Fresh swarf stains are characterised by small red-brown coloured areas with a central dark spot (the remains of the steel particles). The surface will feel like sandpaper, and the particle may be lifted with a fingernail. An old swarf stain will appear as a localised red-brown stain, the steel particle having corroded away, and the surface will be smoother.
- Power shears or hand snips produce the least amount of debris.
- Power nibblers give a clean cut but generate debris which if left is prone to corrosion.
- Metal friction blades produce fine hot particles which can embed deeply into the coating surface and corrode rapidly.
- Grinding of adjacent steelwork may also create such debris over a wide area.
Smooth soled or open tread pattern shoes should be worn when working on a roof; avoid the closely ribbed type which will carry swarf and other objects.
Swarf should be swept or hosed from the job progressively and certainly no less than at the end of each day. Swarf which has become stuck must be removed carefully, avoiding action which is likely to remove or change the appearance of the paint or metal coatings.
When sweeping or hosing into a gutter, clean out the gutter before leaving the job to prevent premature corrosion. On completion of the job, give a final wash or sweep down.
For critical applications, the project should be inspected after two weeks when rain or condensation will have caused any remaining swarf to rust. It will highlight affected areas.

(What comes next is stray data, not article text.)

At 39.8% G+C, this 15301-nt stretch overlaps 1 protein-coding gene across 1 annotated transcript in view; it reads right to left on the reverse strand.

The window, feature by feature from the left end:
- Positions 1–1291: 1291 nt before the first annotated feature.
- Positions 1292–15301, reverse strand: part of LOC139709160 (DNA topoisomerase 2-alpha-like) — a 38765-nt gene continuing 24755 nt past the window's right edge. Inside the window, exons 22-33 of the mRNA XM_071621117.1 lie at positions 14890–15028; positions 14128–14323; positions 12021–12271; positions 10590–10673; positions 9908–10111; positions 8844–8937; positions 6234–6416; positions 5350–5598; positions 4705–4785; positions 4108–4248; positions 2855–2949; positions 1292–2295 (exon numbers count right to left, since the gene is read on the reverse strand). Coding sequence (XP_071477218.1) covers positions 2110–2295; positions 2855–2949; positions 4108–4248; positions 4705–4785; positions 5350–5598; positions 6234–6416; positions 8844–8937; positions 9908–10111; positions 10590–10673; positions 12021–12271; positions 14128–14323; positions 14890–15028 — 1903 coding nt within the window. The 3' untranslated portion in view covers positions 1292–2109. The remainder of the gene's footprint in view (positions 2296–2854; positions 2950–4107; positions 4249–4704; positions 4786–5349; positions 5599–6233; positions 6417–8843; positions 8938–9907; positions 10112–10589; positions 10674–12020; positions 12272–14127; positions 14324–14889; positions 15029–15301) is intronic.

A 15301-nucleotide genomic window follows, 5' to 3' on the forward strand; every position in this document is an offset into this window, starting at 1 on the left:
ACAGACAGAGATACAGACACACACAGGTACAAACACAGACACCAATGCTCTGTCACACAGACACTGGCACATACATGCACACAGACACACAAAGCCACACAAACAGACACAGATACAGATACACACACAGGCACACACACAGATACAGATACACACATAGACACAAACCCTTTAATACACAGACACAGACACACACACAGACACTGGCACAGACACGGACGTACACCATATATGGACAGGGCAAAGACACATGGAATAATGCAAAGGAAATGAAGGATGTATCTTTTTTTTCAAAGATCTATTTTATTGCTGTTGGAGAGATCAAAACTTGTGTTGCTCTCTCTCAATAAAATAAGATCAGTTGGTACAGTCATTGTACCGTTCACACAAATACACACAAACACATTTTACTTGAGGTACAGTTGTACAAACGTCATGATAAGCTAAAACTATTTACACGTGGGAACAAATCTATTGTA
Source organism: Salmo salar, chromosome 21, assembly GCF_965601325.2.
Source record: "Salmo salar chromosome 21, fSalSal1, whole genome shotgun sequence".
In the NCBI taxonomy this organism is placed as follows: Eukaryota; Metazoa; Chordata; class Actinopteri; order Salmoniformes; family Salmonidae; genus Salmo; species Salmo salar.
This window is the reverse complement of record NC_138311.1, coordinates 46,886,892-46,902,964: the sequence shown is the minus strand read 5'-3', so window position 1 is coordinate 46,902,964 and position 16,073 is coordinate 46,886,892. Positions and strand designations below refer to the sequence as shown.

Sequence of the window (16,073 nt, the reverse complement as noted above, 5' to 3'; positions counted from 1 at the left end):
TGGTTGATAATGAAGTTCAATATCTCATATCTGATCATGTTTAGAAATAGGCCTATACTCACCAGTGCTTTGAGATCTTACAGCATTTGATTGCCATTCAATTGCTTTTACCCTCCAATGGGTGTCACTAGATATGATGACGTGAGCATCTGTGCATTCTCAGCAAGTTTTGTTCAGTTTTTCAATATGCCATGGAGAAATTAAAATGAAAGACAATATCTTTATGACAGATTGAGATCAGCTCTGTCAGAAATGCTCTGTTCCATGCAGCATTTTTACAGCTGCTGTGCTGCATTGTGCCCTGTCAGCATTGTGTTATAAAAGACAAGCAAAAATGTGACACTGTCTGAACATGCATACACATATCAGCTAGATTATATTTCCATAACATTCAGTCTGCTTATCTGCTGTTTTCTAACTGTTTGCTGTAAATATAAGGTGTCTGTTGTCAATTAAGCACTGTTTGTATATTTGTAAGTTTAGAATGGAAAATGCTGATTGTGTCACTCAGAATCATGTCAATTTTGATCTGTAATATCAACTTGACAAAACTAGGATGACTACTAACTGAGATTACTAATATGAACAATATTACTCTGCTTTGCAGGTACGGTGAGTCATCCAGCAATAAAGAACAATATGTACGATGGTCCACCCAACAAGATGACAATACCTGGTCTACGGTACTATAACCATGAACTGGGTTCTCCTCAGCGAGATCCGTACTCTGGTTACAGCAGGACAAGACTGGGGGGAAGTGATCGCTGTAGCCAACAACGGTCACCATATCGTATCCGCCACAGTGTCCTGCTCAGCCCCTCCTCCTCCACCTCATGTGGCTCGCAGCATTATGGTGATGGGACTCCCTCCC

The effect of swarf staining itself on pre-painted steel products is generally aesthetic and may not be detrimental to the performance of the product. The product life will, however, be severely affected where attached swarf particles have deeply penetrated the prefinished film and are in contact with the protective metallic coating, although this only occurs in severe cases.
Staining may take a long period to weather away as red oxides of iron are insoluble in water.
On metallic coatings, densely concentrated areas of swarf can cause corrosion to occur over a small area as the zinc in the coating sacrifices itself to prevent oxidation of the metallic coating. See 4.15 Swarf Staining and Cut Edge Corrosion.
Minimising the creation of swarf particles in the first place and regular removal of swarf is far superior to repair of excessive damage.
No cure will restore the surface to its original condition. However, damage can be reduced by prompt action.
- Brush the surface with a stiff bristle brush, or wet sacking, to dislodge particles which must then be removed, not just swept into the guttering. Do not use wire brushing or steel wool as it will mar the appearance of the sheet, remove much of the protective coating, and itself deposit more swarf on the roof.
- A household cream cleanser, used according to directions, will remove most mild swarf stains; however, it is likely to cause variance to the appearance of metallic coated and paint coated products.
- Take great care to remove the stain only and not to cause damage to the paint film. Minimise the cleaning of unaffected and unaffected material; it is often better to allow small amounts of residual swarf staining to remain, than damage the coatings with over-rigorous cleaning actions.